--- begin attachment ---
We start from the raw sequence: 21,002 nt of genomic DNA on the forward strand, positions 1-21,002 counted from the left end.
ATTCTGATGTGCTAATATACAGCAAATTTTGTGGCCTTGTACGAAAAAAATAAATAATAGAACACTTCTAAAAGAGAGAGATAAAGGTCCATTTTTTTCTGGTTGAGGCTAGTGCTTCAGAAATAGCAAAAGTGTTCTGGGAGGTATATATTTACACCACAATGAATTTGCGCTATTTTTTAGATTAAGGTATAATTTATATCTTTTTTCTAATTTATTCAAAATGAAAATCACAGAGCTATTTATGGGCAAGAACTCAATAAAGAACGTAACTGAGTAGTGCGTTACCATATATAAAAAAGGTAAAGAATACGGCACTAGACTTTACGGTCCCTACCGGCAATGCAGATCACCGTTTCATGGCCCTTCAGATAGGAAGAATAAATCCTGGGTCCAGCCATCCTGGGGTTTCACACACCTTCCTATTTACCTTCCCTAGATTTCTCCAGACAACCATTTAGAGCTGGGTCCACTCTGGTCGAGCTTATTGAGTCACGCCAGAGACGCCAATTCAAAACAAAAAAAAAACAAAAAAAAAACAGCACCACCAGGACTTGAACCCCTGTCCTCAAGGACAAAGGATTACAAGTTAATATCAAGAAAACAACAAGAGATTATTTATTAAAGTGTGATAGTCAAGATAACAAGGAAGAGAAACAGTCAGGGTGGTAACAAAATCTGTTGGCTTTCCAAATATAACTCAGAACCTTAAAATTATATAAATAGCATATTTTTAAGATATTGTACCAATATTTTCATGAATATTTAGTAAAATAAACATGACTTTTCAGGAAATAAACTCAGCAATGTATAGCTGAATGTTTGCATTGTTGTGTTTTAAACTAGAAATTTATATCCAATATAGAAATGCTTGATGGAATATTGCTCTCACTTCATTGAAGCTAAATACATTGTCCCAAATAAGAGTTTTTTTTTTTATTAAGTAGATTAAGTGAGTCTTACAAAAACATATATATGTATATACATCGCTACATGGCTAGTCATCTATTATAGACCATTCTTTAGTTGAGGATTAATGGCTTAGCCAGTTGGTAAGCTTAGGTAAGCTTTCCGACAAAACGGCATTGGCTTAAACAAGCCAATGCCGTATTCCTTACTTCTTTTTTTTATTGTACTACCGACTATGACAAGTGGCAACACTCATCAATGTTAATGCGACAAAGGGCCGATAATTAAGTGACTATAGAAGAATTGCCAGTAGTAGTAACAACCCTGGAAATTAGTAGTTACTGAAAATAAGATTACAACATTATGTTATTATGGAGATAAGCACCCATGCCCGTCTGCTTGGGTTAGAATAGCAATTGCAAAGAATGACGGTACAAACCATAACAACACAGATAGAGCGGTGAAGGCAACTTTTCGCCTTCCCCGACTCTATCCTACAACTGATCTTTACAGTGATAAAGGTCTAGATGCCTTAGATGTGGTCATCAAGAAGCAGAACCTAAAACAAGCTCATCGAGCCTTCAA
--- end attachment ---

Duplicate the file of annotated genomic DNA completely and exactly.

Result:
We start from the raw sequence: 21,002 nt of genomic DNA on the forward strand, positions 1-21,002 counted from the left end.
ATTCTGATGTGCTAATATACAGCAAATTTTGTGGCCTTGTACGAAAAAAATAAATAATAGAACACTTCTAAAAGAGAGAGATAAAGGTCCATTTTTTTCTGGTTGAGGCTAGTGCTTCAGAAATAGCAAAAGTGTTCTGGGAGGTATATATTTACACCACAATGAATTTGCGCTATTTTTTAGATTAAGGTATAATTTATATCTTTTTTCTAATTTATTCAAAATGAAAATCACAGAGCTATTTATGGGCAAGAACTCAATAAAGAACGTAACTGAGTAGTGCGTTACCATATATAAAAAAGGTAAAGAATACGGCACTAGACTTTACGGTCCCTACCGGCAATGCAGATCACCGTTTCATGGCCCTTCAGATAGGAAGAATAAATCCTGGGTCCAGCCATCCTGGGGTTTCACACACCTTCCTATTTACCTTCCCTAGATTTCTCCAGACAACCATTTAGAGCTGGGTCCACTCTGGTCGAGCTTATTGAGTCACGCCAGAGACGCCAATTCAAAACAAAAAAAAAACAAAAAAAAAACAGCACCACCAGGACTTGAACCCCTGTCCTCAAGGACAAAGGATTACAAGTTAATATCAAGAAAACAACAAGAGATTATTTATTAAAGTGTGATAGTCAAGATAACAAGGAAGAGAAACAGTCAGGGTGGTAACAAAATCTGTTGGCTTTCCAAATATAACTCAGAACCTTAAAATTATATAAATAGCATATTTTTAAGATATTGTACCAATATTTTCATGAATATTTAGTAAAATAAACATGACTTTTCAGGAAATAAACTCAGCAATGTATAGCTGAATGTTTGCATTGTTGTGTTTTAAACTAGAAATTTATATCCAATATAGAAATGCTTGATGGAATATTGCTCTCACTTCATTGAAGCTAAATACATTGTCCCAAATAAGAGTTTTTTTTTTTATTAAGTAGATTAAGTGAGTCTTACAAAAACATATATATGTATATACATCGCTACATGGCTAGTCATCTATTATAGACCATTCTTTAGTTGAGGATTAATGGCTTAGCCAGTTGGTAAGCTTAGGTAAGCTTTCCGACAAAACGGCATTGGCTTAAACAAGCCAATGCCGTATTCCTTACTTCTTTTTTTTATTGTACTACCGACTATGACAAGTGGCAACACTCATCAATGTTAATGCGACAAAGGGCCGATAATTAAGTGACTATAGAAGAATTGCCAGTAGTAGTAACAACCCTGGAAATTAGTAGTTACTGAAAATAAGATTACAACATTATGTTATTATGGAGATAAGCACCCATGCCCGTCTGCTTGGGTTAGAATAGCAATTGCAAAGAATGACGGTACAAACCATAACAACACAGATAGAGCGGTGAAGGCAACTTTTCGCCTTCCCCGACTCTATCCTACAACTGATCTTTACAGTGATAAAGGTCTAGATGCCTTAGATGTGGTCATCAAGAAGCAGAACCTAAAACAAGCTCATCGAGCCTTCAA